Regardless of the part of the body first affected by the disease, muscle weakness and atrophy spread to other parts of the body as the disease progresses. Patients experience increasing difficulty moving, swallowing (dysphagia), and speaking or forming words (dysarthria). Symptoms of upper motor neuron involvement include tight and stiff muscles (spasticity) and exaggerated reflexes (hyperreflexia) including an overactive gag reflex. An abnormal reflex commonly called Babinski's sign (the large toe extends upward as the sole of the foot is stimulated) also indicates upper motor neuron damage. Symptoms of lower motor neuron degeneration include muscle weakness and atrophy, muscle cramps, and fleeting twitches of muscles that can be seen under the skin (fasciculations). Around 15–45% of patients experience pseudobulbar affect, also known as "emotional incontinence", which consists of uncontrollable laughter, crying or smiling, attributable to degeneration of bulbar upper motor neurons resulting in exaggeration of motor expressions of emotion.

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Well I'm going in tomorrow for that EMG and after doing almost nothing but research and reading the same 955,000 documents that google kindly ground out for me I guess I know as much as I can on the topic.

Will I go home with a diagnosis?

Don't know.

Will it be ALS?

Don't know but almost everything else has been excluded already and the Dr.wants to be there for the EMG so I'm thinking he is thinking it'll be ALS because he is out of aces if you know what I mean.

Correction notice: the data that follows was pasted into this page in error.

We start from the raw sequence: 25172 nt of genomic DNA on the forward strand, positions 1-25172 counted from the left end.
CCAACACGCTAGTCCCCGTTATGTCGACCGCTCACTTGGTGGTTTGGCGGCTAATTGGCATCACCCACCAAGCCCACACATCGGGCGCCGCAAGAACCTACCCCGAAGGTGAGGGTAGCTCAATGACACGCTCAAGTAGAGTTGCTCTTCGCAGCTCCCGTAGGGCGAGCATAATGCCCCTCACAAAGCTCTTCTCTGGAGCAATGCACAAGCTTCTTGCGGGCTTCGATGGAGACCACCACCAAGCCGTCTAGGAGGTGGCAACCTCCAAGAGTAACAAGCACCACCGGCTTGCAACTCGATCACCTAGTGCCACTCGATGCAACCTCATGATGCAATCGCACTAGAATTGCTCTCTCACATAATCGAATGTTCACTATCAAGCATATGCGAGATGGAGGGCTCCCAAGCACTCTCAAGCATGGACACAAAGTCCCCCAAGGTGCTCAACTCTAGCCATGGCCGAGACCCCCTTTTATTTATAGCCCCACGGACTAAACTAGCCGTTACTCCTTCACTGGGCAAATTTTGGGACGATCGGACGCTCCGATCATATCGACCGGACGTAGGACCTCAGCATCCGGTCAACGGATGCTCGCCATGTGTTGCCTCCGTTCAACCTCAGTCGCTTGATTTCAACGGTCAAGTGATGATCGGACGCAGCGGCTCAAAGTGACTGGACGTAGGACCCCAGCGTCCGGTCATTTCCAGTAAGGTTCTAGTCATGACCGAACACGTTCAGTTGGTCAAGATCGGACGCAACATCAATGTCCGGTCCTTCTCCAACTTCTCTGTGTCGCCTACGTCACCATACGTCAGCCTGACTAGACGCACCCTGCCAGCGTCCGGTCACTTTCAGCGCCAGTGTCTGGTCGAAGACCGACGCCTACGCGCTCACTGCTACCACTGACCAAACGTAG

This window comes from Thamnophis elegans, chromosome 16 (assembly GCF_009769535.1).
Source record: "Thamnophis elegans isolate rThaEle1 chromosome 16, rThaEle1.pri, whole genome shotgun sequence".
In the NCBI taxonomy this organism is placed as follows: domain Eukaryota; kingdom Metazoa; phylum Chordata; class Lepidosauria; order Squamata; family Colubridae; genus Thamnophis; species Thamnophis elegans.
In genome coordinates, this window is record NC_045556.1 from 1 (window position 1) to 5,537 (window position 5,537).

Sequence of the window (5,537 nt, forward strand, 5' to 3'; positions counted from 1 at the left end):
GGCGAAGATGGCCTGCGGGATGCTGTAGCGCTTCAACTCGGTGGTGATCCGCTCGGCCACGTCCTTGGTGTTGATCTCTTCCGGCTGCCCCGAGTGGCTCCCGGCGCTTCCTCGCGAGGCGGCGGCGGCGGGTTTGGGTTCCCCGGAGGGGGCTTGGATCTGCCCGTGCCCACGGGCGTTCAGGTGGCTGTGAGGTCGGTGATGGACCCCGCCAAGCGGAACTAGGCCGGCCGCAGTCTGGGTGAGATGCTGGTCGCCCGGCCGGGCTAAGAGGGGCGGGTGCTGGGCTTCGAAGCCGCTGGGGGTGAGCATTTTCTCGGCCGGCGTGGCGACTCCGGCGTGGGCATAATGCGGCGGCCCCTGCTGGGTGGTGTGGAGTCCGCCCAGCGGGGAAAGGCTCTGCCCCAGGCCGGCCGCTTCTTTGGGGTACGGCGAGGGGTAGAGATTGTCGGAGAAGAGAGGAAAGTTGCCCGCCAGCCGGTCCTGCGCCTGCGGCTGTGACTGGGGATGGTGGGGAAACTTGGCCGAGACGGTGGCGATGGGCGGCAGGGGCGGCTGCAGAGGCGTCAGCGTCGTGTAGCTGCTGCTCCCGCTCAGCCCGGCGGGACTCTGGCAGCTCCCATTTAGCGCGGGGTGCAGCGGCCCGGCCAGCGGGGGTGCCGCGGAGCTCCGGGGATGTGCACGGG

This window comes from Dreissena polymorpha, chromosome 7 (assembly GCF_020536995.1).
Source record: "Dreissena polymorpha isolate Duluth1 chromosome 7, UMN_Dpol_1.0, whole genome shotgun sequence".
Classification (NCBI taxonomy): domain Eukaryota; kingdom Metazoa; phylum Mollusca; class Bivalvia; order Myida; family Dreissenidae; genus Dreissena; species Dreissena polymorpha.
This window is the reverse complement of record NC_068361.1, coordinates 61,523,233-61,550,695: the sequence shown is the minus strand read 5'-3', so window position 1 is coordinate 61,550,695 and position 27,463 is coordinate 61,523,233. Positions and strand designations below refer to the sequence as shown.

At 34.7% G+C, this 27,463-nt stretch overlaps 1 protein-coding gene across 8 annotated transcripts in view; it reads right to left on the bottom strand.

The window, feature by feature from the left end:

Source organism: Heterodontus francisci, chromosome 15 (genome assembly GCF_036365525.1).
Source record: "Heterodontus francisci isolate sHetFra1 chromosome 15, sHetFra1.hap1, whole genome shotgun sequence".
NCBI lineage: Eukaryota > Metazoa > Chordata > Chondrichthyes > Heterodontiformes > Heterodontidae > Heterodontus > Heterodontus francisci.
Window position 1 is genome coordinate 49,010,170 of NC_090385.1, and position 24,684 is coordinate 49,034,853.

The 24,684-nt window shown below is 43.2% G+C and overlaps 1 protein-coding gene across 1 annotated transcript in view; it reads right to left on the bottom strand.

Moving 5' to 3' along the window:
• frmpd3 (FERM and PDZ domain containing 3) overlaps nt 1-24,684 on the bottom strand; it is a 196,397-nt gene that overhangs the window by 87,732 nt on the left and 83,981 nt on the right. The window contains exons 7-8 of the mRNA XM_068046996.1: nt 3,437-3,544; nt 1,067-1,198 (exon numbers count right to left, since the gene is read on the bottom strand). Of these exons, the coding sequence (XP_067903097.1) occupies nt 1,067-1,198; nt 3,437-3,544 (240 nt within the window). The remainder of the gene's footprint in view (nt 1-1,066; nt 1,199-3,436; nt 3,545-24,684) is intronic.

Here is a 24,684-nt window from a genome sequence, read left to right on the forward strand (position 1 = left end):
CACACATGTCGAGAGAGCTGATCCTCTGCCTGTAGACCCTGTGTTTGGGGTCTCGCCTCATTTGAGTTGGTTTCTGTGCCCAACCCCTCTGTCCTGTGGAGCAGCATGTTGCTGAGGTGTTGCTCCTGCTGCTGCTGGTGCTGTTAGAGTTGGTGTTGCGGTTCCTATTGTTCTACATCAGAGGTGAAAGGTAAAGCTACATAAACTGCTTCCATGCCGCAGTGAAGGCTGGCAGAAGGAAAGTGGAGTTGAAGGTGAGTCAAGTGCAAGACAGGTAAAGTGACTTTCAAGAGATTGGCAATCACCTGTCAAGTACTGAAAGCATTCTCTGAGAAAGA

With the current backlog of almost 1,000,000 claims at the V.A.nationwide how will I do at the VAMC in Durham N.C.?

Don't know.But I'll let you know how it goes.BTW does anyone know which VSO I should use? or which one to avoid?

Won't get to the VAMC till Monday at the earliest.

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Not sure what happened yesterday at Duke, but just wanted you to know someone was thinking about you. Hope everything went well. God Bless

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Well I'm going in tomorrow for that EMG and after doing almost nothing but research and reading the same 955,000 documents that google kindly ground out for me I guess I know as much as I can on the topic.

Will I go home with a diagnosis?

Don't know.

Will it be ALS?

Don't know but almost everything else has been excluded already and the Dr.wants to be there for the EMG so I'm thinking he is thinking it'll be ALS because he is out of aces if you know what I mean.

With the current backlog of almost 1,000,000 claims at the V.A.nationwide how will I do at the VAMC in Durham N.C.?

Don't know.But I'll let you know how it goes.BTW does anyone know which VSO I should use? or which one to avoid?

Won't get to the VAMC till Monday at the earliest.

I wish I could figure this site out...it seems so complex....

I just want to ask a question of anyone out there who knows....

My husband was a Navy Vet and died of ALS almost 12 years ago. I have applied for DIC and meet all the requirements except that I can't seem to get a straight answer about 'boots on the ground'. He was a Viet N

am Era Veteran but was on a ship...can't prove boots on the ground myself. Is that a requirement with a confirmed ALS DX written on his death certificate?